The stock concept within the
shipping industry will vary from ship to ship, and company to company. It will
be affected by factors such as; ship type, current legislation, and ship
owner’s preference among other things. The general stock concept is similar to
an expenses system utilising accumulated or pre-paid expenses, due to the fact
that unused stock can be though of as a pre-paid expense.
Any unused consumables in
stock (spare parts etc.) can be thought of as credit, so long as they remain unused.
This is due to the fact that they are already in place and have been paid for
during the accounting period, meaning that at the start of the next period they
are still in place ready to use but will incur no additional charges. This is
different to crewing and repair costs; once they have been paid for work
carried out the cost cannot be retrieved. This leads to careful consideration
of when to take on stock, as inclusion in the ongoing accounting period would
lead to the appearance of high costs; especially if a ship had taken stores
just before the end of the previous accounting period.
In businesses which have large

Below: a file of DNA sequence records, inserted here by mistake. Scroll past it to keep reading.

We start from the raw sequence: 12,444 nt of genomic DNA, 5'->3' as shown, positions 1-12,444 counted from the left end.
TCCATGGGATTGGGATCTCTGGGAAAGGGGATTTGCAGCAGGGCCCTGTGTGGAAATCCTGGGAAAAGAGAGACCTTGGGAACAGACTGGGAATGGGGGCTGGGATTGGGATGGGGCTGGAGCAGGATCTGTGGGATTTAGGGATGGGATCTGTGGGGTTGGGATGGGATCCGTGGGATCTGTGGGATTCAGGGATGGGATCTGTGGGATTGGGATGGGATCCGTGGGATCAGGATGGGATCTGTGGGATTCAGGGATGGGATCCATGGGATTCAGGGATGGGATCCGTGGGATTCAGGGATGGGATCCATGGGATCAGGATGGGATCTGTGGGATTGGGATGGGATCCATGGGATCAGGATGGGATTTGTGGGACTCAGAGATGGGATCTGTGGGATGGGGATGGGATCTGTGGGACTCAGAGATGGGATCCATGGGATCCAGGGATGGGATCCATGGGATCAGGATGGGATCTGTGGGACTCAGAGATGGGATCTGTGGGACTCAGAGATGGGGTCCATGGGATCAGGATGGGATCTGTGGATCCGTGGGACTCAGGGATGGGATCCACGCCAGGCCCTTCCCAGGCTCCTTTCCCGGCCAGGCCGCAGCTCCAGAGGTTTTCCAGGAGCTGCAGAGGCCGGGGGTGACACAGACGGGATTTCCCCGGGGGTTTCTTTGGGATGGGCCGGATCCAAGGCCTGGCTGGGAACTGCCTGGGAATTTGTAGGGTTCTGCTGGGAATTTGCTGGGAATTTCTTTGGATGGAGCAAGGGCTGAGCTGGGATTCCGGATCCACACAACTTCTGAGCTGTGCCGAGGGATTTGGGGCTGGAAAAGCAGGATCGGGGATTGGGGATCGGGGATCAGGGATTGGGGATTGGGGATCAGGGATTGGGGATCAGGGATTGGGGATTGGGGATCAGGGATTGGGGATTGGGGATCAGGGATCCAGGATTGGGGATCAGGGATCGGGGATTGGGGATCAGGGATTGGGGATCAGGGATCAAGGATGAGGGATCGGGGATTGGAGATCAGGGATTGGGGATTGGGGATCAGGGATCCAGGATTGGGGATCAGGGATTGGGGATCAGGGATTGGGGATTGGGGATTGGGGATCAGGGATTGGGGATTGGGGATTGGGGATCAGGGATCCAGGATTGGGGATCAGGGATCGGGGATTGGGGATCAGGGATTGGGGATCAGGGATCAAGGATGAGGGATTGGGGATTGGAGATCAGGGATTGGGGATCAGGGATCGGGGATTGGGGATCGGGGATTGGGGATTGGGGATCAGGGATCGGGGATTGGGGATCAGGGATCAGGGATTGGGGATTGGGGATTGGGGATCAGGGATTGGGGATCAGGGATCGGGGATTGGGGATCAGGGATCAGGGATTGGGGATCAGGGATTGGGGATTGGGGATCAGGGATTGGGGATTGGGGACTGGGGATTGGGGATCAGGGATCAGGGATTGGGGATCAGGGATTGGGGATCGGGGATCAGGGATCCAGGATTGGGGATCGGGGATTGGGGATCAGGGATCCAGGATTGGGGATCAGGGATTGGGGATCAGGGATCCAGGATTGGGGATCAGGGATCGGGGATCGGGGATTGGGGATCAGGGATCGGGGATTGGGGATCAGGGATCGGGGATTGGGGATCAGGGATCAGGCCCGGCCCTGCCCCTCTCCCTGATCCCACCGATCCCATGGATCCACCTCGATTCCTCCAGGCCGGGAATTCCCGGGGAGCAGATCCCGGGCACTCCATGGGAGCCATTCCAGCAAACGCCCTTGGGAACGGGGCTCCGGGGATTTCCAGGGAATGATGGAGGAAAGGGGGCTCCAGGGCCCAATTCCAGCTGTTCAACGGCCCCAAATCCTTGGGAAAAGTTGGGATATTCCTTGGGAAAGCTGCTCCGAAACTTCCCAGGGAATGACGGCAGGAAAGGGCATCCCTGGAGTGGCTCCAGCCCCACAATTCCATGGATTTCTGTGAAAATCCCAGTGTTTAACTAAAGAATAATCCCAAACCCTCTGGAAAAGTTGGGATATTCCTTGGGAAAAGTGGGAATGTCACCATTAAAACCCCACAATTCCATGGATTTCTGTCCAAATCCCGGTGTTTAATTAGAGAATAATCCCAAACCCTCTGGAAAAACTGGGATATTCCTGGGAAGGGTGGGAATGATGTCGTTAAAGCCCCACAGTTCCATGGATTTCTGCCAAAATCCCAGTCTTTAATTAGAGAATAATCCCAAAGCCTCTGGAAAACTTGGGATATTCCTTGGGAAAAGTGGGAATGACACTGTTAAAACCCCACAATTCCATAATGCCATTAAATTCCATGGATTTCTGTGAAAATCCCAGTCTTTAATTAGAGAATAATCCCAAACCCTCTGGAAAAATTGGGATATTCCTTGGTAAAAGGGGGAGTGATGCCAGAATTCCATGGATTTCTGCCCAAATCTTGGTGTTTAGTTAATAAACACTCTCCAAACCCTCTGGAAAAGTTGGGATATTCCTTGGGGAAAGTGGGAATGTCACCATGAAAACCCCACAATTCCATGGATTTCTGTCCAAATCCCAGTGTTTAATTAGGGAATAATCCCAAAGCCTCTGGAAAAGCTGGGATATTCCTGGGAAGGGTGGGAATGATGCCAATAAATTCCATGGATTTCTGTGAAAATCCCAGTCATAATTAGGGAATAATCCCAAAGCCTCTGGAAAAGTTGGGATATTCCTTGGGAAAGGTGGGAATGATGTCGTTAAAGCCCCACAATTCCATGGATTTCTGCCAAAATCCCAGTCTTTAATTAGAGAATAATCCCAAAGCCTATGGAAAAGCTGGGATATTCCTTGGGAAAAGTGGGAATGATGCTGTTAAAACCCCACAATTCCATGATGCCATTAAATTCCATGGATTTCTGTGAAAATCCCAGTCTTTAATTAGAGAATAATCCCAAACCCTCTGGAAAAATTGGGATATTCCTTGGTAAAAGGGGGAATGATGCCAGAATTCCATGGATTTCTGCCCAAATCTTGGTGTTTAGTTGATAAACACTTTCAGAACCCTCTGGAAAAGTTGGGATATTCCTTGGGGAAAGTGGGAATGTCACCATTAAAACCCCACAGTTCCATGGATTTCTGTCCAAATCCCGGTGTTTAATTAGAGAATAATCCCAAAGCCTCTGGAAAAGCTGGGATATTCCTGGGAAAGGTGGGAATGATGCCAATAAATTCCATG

stocks of materials such as the shipping industry, it is important to keep a clear
record of all unused stocks on ship as well as carrying out regular reporting on
the unused stock so that its value may be accurately calculated. This is especially
important with stock that’s value may fluctuate over longer periods of time, such
as lubricating and fuel oil.
In the case of companies that operate
large groups of sister ships it is common to keep the majority of spare stock ashore
in warehouses at hub locations, from which the stock can be easily accessed by the
ship if, and when required. Whereas essential spares required for the day to day
operations of the ship, or in case emergency repairs are required are more commonly
kept onboard the ship itself. A good level of reporting must be kept on these stocks,
so that all concerned are aware of consumption and when re ordering may be required.